In SQLCMD, if you type ed, it will invoke a text editor and put the last command you run in the editor buffer. The default editor is Edit, a command line editor of DOS.
This behavior is very similar to Oracle Sql Plus, by the way. The difference is that in Sql Plus, you can use / to run the command after you finished editing, whereas in SQLCMD you still need to type go for it, well, to go;)
Anyway, the really neat thing is you can change the default editor to whatever you like. I know many DBAs / developers have their own preferred editors, like Edit Plus, TextPad, or even plain old Notepad. This is exciting because if you work in your favorite editor, you feel you are in control and your productivity increases. For me, I have changed the default editor to VIM, a clone of VI. VI is my favorite editor.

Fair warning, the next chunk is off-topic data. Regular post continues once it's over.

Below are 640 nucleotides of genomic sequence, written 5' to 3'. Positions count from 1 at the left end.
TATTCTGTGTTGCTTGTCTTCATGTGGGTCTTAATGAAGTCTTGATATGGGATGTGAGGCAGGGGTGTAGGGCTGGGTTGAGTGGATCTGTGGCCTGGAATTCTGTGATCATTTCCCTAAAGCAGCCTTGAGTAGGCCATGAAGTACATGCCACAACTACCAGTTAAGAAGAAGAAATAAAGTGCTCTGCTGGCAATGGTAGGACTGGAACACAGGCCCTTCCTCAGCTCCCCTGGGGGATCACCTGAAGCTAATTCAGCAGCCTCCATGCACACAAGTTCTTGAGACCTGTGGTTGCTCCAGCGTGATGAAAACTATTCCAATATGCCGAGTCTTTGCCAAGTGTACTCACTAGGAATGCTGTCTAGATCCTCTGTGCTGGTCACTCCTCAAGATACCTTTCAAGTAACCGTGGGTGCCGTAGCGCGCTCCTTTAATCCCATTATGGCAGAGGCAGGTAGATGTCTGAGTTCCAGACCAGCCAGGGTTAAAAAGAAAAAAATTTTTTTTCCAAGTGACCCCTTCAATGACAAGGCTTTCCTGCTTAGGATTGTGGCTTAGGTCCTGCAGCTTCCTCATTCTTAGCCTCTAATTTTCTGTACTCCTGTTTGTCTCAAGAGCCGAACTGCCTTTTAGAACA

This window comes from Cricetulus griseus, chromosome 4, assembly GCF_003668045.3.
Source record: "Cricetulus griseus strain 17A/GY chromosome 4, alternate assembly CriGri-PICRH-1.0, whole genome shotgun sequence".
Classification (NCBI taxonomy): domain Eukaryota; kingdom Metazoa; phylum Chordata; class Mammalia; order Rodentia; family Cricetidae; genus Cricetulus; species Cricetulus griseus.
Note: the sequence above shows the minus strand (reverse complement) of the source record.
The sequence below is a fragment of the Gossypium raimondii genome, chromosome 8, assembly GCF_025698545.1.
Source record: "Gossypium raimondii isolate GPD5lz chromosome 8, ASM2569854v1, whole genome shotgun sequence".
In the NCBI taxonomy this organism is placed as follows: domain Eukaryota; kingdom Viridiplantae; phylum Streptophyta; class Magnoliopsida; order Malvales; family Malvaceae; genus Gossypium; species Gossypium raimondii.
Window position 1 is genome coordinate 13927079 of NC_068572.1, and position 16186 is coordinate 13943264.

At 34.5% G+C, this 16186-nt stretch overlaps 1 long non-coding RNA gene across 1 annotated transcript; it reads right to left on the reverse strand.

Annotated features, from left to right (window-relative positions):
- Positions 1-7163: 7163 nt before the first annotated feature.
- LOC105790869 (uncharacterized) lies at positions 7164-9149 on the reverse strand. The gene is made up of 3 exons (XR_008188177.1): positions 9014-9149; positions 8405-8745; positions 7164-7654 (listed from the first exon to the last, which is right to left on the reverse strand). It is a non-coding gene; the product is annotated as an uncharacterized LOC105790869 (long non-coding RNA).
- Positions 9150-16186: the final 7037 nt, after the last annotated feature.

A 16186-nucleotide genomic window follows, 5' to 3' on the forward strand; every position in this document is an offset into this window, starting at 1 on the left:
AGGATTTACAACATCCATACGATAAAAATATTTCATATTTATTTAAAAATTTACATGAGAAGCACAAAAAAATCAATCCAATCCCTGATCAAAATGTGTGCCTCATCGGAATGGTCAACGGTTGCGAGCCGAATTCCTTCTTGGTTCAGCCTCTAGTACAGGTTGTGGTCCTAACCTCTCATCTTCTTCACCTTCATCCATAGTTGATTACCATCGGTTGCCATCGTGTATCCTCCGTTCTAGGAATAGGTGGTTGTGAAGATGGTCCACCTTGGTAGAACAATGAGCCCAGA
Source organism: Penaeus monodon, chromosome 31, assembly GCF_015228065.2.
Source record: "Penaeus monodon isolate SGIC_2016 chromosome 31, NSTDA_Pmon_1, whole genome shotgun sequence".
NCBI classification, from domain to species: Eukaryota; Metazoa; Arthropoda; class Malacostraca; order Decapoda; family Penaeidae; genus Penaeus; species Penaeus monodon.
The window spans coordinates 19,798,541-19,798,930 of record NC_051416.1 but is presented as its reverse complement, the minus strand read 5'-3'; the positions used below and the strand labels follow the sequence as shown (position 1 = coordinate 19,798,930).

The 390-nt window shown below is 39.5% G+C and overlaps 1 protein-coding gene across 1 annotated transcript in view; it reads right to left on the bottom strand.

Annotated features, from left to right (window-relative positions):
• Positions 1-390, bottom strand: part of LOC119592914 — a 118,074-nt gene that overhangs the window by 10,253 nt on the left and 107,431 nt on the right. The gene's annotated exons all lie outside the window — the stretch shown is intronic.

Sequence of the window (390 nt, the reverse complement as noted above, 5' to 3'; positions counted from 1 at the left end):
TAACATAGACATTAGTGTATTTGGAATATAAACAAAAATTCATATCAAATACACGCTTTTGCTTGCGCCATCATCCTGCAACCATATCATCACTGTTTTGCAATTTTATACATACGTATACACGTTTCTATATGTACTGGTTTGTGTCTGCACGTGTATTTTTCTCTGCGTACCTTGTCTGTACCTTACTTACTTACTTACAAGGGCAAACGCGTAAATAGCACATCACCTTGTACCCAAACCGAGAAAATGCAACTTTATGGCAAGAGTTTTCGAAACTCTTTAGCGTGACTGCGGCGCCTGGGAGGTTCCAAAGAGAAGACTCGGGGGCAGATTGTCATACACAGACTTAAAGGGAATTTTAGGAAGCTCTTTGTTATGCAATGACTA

This is how you do it:
1. Open a DOS prompt;
2. Type set sqlcmdeditor=vim, or notepad or whatever;
3. Go to sqlcmd, enter and execute a sql statement, then type ed;
4. Viola, your editor of choice opens. Edit away, after you are done, save and close;
I am very happy to find this feature. It is a real productivity enhancer.